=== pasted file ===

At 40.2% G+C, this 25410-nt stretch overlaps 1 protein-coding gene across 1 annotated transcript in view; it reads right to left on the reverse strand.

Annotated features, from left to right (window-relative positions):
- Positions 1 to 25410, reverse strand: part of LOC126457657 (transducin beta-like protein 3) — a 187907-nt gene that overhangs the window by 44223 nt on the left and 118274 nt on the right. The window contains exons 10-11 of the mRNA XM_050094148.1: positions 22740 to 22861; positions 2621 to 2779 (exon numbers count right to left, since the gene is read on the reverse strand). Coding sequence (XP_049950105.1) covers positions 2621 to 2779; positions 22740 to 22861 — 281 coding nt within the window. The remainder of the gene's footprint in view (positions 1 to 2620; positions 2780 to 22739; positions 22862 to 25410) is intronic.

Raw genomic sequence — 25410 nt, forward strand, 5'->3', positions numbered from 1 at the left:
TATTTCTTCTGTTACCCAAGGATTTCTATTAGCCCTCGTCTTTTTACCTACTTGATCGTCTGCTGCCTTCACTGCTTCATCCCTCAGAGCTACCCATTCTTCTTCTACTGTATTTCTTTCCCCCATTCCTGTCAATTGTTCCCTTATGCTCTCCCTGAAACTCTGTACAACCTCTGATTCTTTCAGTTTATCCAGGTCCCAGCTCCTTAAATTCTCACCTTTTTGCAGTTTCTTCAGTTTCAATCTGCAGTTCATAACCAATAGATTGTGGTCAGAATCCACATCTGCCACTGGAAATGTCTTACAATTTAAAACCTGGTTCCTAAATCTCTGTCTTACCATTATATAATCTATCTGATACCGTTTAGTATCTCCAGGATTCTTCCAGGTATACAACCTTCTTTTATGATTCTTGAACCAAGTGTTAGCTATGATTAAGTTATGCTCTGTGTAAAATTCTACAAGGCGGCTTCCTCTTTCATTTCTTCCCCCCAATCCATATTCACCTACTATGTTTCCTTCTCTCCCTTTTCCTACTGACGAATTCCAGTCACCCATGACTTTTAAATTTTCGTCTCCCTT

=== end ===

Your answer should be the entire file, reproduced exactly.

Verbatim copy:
At 40.2% G+C, this 25410-nt stretch overlaps 1 protein-coding gene across 1 annotated transcript in view; it reads right to left on the reverse strand.

Annotated features, from left to right (window-relative positions):
- Positions 1 to 25410, reverse strand: part of LOC126457657 (transducin beta-like protein 3) — a 187907-nt gene that overhangs the window by 44223 nt on the left and 118274 nt on the right. The window contains exons 10-11 of the mRNA XM_050094148.1: positions 22740 to 22861; positions 2621 to 2779 (exon numbers count right to left, since the gene is read on the reverse strand). Coding sequence (XP_049950105.1) covers positions 2621 to 2779; positions 22740 to 22861 — 281 coding nt within the window. The remainder of the gene's footprint in view (positions 1 to 2620; positions 2780 to 22739; positions 22862 to 25410) is intronic.

Raw genomic sequence — 25410 nt, forward strand, 5'->3', positions numbered from 1 at the left:
TATTTCTTCTGTTACCCAAGGATTTCTATTAGCCCTCGTCTTTTTACCTACTTGATCGTCTGCTGCCTTCACTGCTTCATCCCTCAGAGCTACCCATTCTTCTTCTACTGTATTTCTTTCCCCCATTCCTGTCAATTGTTCCCTTATGCTCTCCCTGAAACTCTGTACAACCTCTGATTCTTTCAGTTTATCCAGGTCCCAGCTCCTTAAATTCTCACCTTTTTGCAGTTTCTTCAGTTTCAATCTGCAGTTCATAACCAATAGATTGTGGTCAGAATCCACATCTGCCACTGGAAATGTCTTACAATTTAAAACCTGGTTCCTAAATCTCTGTCTTACCATTATATAATCTATCTGATACCGTTTAGTATCTCCAGGATTCTTCCAGGTATACAACCTTCTTTTATGATTCTTGAACCAAGTGTTAGCTATGATTAAGTTATGCTCTGTGTAAAATTCTACAAGGCGGCTTCCTCTTTCATTTCTTCCCCCCAATCCATATTCACCTACTATGTTTCCTTCTCTCCCTTTTCCTACTGACGAATTCCAGTCACCCATGACTTTTAAATTTTCGTCTCCCTT